Food Standards Australia New Zealand (FSANZ)

Current Consultations (as of  19  July 2019)
Alpha-glucosidase from Trichoderma reesei as a PA (enzyme) 
30 July 2019


Information on FSANZ food regulation consultations can be found on the FSANZ website

FSANZ Work Plan

The current FSANZ Work Plan (as of 27 June 2019) can be found on the FSANZ website.

Review of Australia’s food safety management standards

On May 3, Food Standards Australia New Zealand (FSANZ) released an information paper on its proposed approach to a review of food safety standards in the Food Standards Code. 

FSANZ CEO Mark Booth said FSANZ is reviewing chapters 3 and 4 of the Food Standards Code to ensure there is a consistent and up-to-date approach to food safety management in Australia.

The review will focus on:
- the requirements for food safety management in the food service sector and closely related retail sectors, and  
- potential development of a primary production and processing standard for high-risk horticulture products to introduce requirements to manage food safety on-farm, including requirements for traceability.
In addition, FSANZ will consider new technologies that have developed since the original standards were developed.
The AIFST made a submission to FSANZ on this consultation. The submission is available HERE.

Australian Total Diet Study demonstrates the safety of the food supply

Food Standards Australia New Zealand (FSANZ) Chief Executive Officer Mark Booth said the results of the 25th Australian Total Diet Study (ATDS), released on 1 July, again demonstrate the safety of the Australian food supply.
Mr Booth said 88 foods were tested for 226 agricultural and veterinary chemicals and four metals: arsenic, cadmium, lead and mercury.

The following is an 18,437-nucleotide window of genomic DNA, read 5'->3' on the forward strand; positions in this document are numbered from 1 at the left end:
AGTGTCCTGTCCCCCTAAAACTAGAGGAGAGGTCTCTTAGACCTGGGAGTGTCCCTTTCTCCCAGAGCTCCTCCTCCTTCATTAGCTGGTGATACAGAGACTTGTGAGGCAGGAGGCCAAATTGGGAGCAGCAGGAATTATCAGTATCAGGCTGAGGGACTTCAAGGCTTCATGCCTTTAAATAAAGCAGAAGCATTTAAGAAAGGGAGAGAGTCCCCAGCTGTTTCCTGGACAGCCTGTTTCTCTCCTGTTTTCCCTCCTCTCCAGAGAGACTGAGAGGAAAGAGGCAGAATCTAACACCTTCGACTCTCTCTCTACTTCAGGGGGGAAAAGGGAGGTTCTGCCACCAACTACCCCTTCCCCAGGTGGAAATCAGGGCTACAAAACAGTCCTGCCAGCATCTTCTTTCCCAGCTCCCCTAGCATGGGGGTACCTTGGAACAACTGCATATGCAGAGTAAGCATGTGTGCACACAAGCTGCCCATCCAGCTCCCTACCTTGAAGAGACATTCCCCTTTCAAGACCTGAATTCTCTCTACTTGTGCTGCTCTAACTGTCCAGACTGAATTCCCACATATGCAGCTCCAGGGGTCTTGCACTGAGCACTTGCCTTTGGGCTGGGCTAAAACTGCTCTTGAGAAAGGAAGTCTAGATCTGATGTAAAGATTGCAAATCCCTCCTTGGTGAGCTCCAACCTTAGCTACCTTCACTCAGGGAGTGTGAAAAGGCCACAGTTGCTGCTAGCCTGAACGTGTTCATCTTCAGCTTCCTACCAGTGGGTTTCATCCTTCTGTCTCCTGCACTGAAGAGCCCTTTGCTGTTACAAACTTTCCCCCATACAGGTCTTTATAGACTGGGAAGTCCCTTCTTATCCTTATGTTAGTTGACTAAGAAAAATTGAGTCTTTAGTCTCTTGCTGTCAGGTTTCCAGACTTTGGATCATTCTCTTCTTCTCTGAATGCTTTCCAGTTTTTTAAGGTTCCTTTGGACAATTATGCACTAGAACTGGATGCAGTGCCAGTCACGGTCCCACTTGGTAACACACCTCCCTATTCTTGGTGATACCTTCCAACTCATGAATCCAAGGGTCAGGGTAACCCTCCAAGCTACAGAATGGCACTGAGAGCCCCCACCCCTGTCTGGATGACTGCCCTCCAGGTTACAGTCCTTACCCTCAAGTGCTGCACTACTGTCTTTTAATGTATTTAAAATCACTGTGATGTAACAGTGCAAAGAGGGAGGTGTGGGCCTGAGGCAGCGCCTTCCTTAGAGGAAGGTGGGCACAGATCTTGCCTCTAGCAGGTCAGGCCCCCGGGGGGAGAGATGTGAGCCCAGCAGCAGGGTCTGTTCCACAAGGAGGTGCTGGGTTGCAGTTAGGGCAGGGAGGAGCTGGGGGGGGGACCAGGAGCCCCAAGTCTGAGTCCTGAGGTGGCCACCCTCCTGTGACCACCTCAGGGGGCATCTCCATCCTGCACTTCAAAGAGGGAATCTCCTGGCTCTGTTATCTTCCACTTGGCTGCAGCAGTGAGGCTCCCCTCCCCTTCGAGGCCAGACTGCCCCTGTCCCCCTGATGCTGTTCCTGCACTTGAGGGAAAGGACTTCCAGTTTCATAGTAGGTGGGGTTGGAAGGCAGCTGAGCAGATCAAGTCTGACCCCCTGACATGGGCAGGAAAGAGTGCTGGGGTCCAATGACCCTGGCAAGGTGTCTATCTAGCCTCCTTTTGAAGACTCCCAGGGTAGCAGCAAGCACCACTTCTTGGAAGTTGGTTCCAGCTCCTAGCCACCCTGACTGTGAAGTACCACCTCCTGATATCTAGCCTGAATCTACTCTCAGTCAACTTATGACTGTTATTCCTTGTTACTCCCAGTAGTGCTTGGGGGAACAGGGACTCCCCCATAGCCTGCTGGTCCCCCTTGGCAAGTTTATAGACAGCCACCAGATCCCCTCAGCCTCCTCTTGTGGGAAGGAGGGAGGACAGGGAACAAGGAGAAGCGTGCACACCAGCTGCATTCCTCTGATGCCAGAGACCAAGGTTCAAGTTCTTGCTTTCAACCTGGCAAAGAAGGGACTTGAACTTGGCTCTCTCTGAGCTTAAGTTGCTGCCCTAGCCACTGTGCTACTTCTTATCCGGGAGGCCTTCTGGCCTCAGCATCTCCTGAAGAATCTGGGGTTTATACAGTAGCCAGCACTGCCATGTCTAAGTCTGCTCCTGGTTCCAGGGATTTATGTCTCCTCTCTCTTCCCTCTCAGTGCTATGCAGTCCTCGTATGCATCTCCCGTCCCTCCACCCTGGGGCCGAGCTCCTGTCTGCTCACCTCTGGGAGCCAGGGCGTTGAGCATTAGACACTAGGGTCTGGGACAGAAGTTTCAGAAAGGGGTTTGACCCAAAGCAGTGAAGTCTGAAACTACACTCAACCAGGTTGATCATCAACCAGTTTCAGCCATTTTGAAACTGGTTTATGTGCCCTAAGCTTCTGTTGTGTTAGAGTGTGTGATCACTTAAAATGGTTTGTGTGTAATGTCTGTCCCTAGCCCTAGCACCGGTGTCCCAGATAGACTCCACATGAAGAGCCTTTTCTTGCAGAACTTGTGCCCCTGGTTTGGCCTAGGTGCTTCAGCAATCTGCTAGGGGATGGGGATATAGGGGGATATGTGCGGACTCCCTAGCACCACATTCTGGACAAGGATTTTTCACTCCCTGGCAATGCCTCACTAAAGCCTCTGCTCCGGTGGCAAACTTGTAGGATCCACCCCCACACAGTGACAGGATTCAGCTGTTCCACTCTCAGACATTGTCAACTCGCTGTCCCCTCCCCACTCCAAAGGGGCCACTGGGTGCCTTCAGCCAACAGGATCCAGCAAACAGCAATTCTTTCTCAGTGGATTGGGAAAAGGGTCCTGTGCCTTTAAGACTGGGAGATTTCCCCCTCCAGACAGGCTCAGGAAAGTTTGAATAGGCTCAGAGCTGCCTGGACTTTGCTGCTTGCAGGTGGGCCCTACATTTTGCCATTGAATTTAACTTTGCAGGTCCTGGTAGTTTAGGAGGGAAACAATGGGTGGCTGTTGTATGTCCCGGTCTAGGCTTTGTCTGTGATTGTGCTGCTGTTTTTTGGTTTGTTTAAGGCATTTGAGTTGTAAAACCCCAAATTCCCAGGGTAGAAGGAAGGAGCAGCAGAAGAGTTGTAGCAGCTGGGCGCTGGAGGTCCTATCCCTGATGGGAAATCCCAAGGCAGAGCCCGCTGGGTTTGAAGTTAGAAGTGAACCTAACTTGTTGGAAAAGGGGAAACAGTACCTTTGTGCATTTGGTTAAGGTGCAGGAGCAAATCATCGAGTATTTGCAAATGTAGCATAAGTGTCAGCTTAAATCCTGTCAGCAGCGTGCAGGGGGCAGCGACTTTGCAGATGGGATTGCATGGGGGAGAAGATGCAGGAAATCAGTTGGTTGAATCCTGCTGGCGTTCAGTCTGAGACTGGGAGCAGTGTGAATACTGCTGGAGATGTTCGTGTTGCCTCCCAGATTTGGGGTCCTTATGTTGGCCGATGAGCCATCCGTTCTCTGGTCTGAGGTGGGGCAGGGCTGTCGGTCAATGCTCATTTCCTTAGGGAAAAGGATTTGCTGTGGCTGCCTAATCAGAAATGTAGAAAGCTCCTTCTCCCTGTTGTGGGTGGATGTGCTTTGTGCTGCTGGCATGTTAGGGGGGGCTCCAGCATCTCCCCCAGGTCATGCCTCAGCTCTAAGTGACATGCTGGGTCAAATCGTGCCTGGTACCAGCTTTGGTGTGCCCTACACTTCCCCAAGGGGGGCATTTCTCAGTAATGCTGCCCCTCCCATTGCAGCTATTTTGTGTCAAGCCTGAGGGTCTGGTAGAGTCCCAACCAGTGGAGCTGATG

“The levels of agricultural and veterinary chemicals were generally very low, with a majority of samples having no detectable residues," Mr Booth said.
“Estimated dietary exposures for all but one chemical were below the relevant acceptable daily intakes (ADIs), indicating no public health and safety concerns," Mr Booth said.
“Estimated dietary exposure to the insecticide prothiofos exceeded the ADI for some population age groups. FSANZ informed the Australian Pesticides and Veterinary Medicines Authority (APVMA) which subsequently worked with industry who voluntarily changed the way prothiofos is used to ensure that risks for Australian consumers are acceptably low.
“For metal contaminants, all detections were below the maximum levels set in the Food Standards Code and consistent with international levels.
“Estimated dietary exposure to methylmercury (through the consumption of fish) exceeded the provisional tolerable weekly intake (PTWI) for children aged 2 to 5 years. The risks in this case are balanced by the known benefits of fish consumption. FSANZ has published consumer advice to manage dietary exposure to mercury while highlighting the health benefits."

Recalls and complaints: new videos on the FSANZ YouTube channel

FSANZ have two new videos available on their YouTube Channel. Check out the video about recalls for food businesses, and the video about how to make a food complaints.



Department of Agriculture and Water Resources – Failing Food Reports

Failing food reports identify foods that have failed analytical testing or do not meet the compositional requirements of the Australia New Zealand Food Standards Code.
The most recent Failing Foods Reports up to May 2019 can be accessed here.